QCRI Center for Artificial Intelligence (Q-CAI)
Artificial Intelligence in Qatar
We now stand at the cusp of a major transformation in human technological advancement. Artificial Intelligence (AI), the grist of many works of science fiction, is fast becoming a reality. AI will usher in a brave new world where autonomous agents will begin to share the world with humans (1)
. These agents will learn by interacting with the environment and begin to operate independently. Robots are the most visible form of autonomous agents, but AI is much more than robotics. Modern AI applications are enabled by computer programs, fueled by Big Data and executed on massive computing infrastructure.
Contemporary societies, including Qatar, are already reaping the fruits of advancements in AI. From digital AI assistants, personalized recommendations from shopping websites, smart map navigation to machine-driven language translation services, AI is steadily permeating our daily lives.
Qatar is a prosperous country endowed with rich natural resources and its inhabitants have fully embraced AI technology. More than 94% of the Qatari population use the Internet, one of the highest rates in the world, and thus have access to many AI applications (2)
. However fundamental questions emerge as AI-based decision-making systems begin replacing humans in crucial areas. Is it ethical to let an autonomous agent decide who should get a scarce organ transplant ? Who should be held liable if a self-driving car is involved in an fatal accident ? Should artificial sentient beings be given legal protection ? Modern AI is powered by data and societies are grappling to understand the “weaponization” of data. In fact the blockade of June 5th 2017 was catalyzed by a “data attack” on Qatar’s information infrastructure. Where should governments draw the line between the benefits of AI, privacy and the usage of data? The reliance of Qatar on a migrant labor force is likely to decrease as AI systems proliferate (3)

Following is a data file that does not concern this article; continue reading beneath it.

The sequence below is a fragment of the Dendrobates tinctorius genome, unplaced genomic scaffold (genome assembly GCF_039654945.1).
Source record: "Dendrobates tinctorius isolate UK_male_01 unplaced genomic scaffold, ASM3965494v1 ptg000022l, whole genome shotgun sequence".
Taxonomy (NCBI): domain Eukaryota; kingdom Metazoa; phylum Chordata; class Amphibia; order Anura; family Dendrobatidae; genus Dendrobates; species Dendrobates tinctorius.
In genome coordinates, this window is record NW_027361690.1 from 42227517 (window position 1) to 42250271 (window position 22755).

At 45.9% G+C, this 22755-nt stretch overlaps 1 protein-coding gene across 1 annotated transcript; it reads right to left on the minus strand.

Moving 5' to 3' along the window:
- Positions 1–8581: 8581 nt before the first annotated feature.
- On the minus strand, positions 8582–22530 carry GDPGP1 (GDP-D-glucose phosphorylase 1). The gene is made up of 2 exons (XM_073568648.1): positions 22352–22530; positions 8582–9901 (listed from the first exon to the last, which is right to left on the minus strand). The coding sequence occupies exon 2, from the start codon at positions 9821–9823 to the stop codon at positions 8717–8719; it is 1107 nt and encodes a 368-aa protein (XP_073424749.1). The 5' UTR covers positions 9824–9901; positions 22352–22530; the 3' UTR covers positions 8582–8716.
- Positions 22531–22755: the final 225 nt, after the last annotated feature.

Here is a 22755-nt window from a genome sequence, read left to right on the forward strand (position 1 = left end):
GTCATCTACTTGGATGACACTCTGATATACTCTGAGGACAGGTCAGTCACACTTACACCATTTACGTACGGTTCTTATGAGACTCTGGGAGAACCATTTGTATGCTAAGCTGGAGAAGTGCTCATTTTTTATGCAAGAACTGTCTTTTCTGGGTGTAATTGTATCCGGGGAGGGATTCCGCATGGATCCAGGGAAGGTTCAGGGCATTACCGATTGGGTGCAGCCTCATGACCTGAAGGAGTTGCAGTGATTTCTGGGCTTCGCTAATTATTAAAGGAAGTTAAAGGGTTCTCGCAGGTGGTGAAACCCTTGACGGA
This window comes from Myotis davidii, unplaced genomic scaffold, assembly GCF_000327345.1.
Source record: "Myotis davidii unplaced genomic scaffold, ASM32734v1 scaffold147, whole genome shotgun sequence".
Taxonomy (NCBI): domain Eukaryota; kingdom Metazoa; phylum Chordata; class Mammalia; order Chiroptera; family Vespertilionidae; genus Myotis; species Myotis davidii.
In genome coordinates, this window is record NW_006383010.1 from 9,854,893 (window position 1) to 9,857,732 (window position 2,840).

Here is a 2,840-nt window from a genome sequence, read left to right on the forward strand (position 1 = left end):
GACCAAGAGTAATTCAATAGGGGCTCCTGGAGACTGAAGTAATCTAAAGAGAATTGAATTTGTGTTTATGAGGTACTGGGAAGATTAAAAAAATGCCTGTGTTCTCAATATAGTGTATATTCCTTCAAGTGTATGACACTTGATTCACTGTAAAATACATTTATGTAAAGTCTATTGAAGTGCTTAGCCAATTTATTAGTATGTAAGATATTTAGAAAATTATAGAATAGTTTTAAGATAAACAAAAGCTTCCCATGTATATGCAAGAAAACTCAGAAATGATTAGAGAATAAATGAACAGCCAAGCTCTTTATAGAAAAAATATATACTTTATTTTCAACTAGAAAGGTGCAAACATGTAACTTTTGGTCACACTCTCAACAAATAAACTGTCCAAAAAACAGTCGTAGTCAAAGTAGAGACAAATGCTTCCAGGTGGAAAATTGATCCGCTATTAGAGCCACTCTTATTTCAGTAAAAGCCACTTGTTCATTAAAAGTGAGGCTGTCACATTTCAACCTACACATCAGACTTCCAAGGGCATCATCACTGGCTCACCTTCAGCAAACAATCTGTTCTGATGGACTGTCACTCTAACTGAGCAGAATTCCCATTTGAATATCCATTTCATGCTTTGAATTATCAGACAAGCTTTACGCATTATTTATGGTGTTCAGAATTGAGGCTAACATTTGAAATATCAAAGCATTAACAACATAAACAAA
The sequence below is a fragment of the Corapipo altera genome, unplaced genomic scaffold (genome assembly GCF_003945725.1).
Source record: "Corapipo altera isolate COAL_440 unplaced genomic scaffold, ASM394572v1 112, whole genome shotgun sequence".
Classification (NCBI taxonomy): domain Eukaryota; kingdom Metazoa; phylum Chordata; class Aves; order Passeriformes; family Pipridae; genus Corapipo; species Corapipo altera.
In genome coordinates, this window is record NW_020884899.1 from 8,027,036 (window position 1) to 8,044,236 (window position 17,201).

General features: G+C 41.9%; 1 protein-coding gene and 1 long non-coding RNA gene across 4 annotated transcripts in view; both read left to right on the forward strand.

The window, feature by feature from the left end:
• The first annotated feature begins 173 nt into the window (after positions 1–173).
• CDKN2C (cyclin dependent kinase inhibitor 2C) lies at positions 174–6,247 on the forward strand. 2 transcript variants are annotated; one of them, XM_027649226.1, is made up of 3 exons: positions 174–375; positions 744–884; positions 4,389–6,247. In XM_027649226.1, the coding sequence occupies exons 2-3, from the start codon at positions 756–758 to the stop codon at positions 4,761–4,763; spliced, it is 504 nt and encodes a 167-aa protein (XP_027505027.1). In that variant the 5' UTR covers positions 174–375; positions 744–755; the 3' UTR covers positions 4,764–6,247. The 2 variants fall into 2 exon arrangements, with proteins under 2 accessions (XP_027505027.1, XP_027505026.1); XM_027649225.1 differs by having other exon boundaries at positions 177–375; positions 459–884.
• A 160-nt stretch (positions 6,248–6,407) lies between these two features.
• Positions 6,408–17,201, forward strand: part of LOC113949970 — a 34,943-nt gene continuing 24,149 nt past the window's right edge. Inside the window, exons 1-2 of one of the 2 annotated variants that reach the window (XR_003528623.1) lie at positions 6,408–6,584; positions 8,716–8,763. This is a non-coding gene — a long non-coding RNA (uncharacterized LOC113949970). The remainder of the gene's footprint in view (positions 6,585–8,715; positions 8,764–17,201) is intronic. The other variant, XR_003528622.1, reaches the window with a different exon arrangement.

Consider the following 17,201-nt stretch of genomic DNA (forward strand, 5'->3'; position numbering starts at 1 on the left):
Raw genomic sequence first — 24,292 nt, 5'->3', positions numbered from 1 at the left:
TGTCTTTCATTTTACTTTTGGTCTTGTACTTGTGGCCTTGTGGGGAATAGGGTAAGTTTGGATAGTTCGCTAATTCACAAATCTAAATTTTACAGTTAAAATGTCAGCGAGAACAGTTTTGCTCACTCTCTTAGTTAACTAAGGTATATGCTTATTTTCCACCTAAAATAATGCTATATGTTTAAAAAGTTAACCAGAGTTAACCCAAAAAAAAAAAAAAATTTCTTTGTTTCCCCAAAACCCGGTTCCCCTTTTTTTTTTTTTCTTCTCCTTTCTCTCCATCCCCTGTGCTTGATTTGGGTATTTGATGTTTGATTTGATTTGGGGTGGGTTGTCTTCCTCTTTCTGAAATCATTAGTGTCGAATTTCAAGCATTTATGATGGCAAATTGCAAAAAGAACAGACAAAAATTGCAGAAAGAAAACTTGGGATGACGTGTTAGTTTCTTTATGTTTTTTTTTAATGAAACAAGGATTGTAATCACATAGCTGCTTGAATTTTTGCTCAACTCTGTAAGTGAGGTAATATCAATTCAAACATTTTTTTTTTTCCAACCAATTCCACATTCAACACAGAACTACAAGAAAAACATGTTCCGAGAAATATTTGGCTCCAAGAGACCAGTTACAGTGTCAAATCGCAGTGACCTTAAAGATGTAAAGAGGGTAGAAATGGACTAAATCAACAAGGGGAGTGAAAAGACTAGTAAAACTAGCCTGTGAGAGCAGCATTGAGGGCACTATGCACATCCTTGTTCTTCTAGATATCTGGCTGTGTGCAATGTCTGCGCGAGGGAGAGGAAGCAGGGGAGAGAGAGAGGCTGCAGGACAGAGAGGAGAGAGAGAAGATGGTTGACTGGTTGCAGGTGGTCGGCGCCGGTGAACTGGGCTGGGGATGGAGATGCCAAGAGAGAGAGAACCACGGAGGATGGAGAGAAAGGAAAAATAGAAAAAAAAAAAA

. Will the fall in population have a positive or negative impact on Qatar’s economy?
Shaping the future of AI
The Qatar government’s long-term objectives are embodied in the Qatar National Vision (QNV) 2030 development plan. Organized around four pillars: economic, social, human and environmental, the QNV lays down a thoughtful pathway for developing the country. AI can serve as a powerful technological enabler for all the pillars. For example, the economic pillar calls for the development of a “knowledge-based economy.” By investing in AI education and homegrown AI solutions, the effort to build the economy based on knowledge capital can be accelerated. Similarly developing an endogenous AI-based technology for promoting transportation efficiency can help reduce pollution and foster an environment-friendly development.
The industrial revolution completely changed the global balance of power and a select group of countries (where the industrial revolution began) enjoyed complete political, economic and geographic domination for over three hundred years. In 1700, China and India accounted for 45% of the world’s GDP. Lack of technological innovation and the loss of political autonomy due to imperialism reduced it to 5% by 1950 (4).
A similar fate will be faced by societies who miss the AI revolution. It is imperative that Qatar not only be a consumer of AI but take steps to influence the evolution of AI technology.
The QCRI Center for Artificial Intelligence has the following goals to make Qatar an international hub of AI-led transformation:
The QCRI Center for Artificial Intelligence is to open in Fall, 2018.
- Make the study of AI an integral part of the education curriculum at all levels
- Attract top AI education, research and entrepreneurial talent to Qatar
- Establish a research and policy center in Qatar to coordinate AI programs and initiatives
- Incentivize local businesses and government entities to embrace organic homegrown AI solutions
- Promote the use of AI in the developing world as part of an integrative solution to alleviate poverty and improve living-standards
- While data-driven AI has made a lot of progress there is not unanimous agreement about when (and not if) autonomous agents will become a reality. See Prof. Rodney Brooks for a view which is skeptical of the current hype in AI.
- World Bank (2016)
- QCRI developed an AI-based transcription service which was deployed at an international media outlet. This led to massive efficiencies and reduction in personnel who were carrying out the task manually.